Understanding History is Key in Teenage Mutant Ninja Turtles 77

By Taylor Anderson

Teenage Mutant Ninja Turtles 77

This article contains SPOILERS. If you haven’t read the issue yet, proceed at your own risk!

The past is a powerful thing that both enchants and horrifies. It’s amazing that a simple picture of a familiar place can bring on nostalgia. On the other hand, the past can be misremembered as being better than it was, leading people down a dangerous path to recreate a time and place that never existed. The Triceratons, who haven’t had a home planet for ages, know their history, and unfortunately for Earth, that means they long for a time, the Creatacious period, that they feel is rightfully theirs. Continue reading

Advertisements

Teenage Mutant Ninja Turtles 76: Discussion

By Drew Baumgartner and Ryan Mogge

Teenage Mutant Ninja Turtles 76

This article contains SPOILERS. If you haven’t read the issue yet, proceed at your own risk!

Drew: If there’s a sci-fi equivalent to “boy meets girl…” it might reasonably be “alien race comes in peace, humans react badly.” Where it goes from there depends a great deal on what type of story is being told, but the premise of an earnestly peaceful alien race forced to defend itself against panicky earthlings is full of the kind of themes sci-fi writers love, vilifying the xenophobia and shortsightedness that hold humanity back. Indeed, the human attack on the aliens is so despicable, storytellers have to go out of their way to make the aliens seem somehow suspicious — perhaps they look scary or seem to be keeping some kind of secret from us. That is, while we may come to sympathize with the aliens, there’s often some ambiguity to their intentions. This is decidedly not the case for the Triceratons in Teenage Mutant Ninja Turtles 76, whose intentions are clear to everyone — especially the reader — from the moment they arrive on Earth. It sets them up as the unequivocal good guys, allowing Agent Bishop to really cut loose as the issue’s villain. Continue reading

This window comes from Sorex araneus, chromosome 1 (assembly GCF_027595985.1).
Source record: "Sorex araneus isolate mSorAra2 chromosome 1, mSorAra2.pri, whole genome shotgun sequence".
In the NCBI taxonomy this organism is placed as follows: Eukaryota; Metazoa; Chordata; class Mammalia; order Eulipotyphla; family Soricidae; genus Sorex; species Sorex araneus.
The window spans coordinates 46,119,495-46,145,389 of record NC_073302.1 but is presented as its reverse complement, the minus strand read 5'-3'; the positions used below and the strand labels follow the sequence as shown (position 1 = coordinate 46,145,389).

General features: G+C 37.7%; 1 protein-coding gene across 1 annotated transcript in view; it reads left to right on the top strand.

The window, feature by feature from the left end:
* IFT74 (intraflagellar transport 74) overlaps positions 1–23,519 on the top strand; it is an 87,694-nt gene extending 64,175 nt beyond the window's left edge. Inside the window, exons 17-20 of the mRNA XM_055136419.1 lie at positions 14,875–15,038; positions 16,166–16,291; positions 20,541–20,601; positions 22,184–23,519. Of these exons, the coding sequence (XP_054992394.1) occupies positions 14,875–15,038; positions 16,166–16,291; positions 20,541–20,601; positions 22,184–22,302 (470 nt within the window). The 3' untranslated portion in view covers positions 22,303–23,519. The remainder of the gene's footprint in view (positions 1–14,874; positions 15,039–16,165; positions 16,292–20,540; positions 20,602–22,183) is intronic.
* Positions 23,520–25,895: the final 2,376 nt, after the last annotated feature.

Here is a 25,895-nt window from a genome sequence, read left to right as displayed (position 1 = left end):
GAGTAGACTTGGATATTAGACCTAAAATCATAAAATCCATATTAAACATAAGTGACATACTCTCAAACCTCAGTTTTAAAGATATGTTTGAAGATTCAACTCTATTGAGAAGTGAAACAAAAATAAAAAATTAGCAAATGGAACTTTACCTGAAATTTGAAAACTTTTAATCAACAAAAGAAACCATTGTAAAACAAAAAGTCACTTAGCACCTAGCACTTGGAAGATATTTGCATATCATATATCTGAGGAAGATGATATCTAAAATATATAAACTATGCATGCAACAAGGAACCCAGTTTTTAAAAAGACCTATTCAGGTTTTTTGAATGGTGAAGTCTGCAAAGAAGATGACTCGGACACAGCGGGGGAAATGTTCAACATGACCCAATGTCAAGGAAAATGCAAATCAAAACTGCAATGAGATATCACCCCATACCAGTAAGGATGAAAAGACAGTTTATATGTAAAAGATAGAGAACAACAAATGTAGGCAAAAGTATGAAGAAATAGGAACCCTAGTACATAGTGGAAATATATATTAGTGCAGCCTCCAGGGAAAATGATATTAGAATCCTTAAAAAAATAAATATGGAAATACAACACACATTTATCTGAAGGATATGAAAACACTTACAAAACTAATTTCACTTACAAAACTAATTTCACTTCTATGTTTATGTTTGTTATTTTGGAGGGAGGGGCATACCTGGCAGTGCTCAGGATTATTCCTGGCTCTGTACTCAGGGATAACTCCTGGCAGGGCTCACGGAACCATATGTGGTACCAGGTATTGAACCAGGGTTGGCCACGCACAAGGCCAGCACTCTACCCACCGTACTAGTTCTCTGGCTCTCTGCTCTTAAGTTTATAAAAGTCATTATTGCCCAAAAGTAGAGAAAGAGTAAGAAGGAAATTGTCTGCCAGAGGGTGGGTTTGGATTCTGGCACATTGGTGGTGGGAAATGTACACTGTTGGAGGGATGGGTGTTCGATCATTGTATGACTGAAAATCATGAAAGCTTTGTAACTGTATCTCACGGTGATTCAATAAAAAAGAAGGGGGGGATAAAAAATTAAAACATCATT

Teenage Mutant Ninja Turtles Universe 10

Today, Spencer and Ryan M. are discussing Teenage Mutant Ninja Turtles Universe 10, originally released May 24th, 2017. As always, this article contains SPOILERS.

Spencer: We live in a world with more distractions than ever. It’s easy to see why — in a world as tumultuous, unjust, and downright screwed up as the one we’re all stuck with today, people need distractions (be they media, parties, sports, etc.) in order to retain their sanity. Too many distractions, though, can have the opposite effect, clouding our judgment and obscuring who we truly are. Some even use these distractions as a form of self-medication, trying to run from problems that are only going to get worse if not faced. Sophie Campbell, Bobby Curnow, and Pablo Tunica’s Teenage Mutant Ninja Turtles Universe 10 explores both those situations, helping its heroes find strength in what’s real, not glamorous, excessive distractions. Continue reading

Bebop and Rocksteady Destroy Everything: Anatomy of Destruction with Damian Couceiro

anatomy of destruction couceiro

Bebop and Rocksteady Destroy Everything has a premise that’s just too innately appealing to ignore. There’s something elemental about this pair of boneheads wrecking up the universe, and the pedigree of comics from IDW’s Teenage Mutant Ninja Turtle team suggests that this is going to be some marvelous wreckage indeed. We’re sitting down with five artists that helped contribute to the mayhem to discuss their approach to action.

This week, Spencer is talking to artist Damian Couceiro about low angles, keeping his characters straight in a chaotic issue, and designing mutants.  Continue reading

Bebop and Rocksteady Destroy Everything: Anatomy of Destruction with Sophie Campbell

anatomy of destruction campbell

Bebop and Rocksteady Destroy Everything has a premise that’s just too innately appealing to ignore. There’s something elemental about this pair of boneheads wrecking up the universe, and the pedigree of comics from IDW’s Teenage Mutant Ninja Turtle team suggests that this is going to be some marvelous wreckage indeed. We’re sitting down with five artists that helped contribute to the mayhem to discuss their approach to action.

This week, Drew is talking to artist Sophie Campbell about dinosaur designs, Turtles minutiae, and making demands of her collaborators.  Continue reading

Teenage Mutant Ninja Turtles in Time 1

tmnt in time 1Today, Patrick and Taylor are discussing Teenage Mutant Ninja Turtles in Time 1, originally released June 18th, 2014.

Patrick: I’ve always considered Back to the Future Part II to the be only movie in the series that’s really about time travel. The first movie is kind of a send up of the ’50s (through the eyes of ’80s, all of which is hilarious in the ’10s), and the third one a fish-out-of-water cowboy story. It’s only really in the second film that the consequences of time travel become the subject of the story, and not just the result of the story. This isn’t a knock against the other flicks at all — you should never underestimate how much fun it is to put characters in a time which they don’t belong. Free from any worries about paradoxes and time-loops, Teenage Mutant Ninja Turtles in Time sets out to simply have fun plugging the iconic characters into a history that has no place for them. And holy shit, is it fun. Continue reading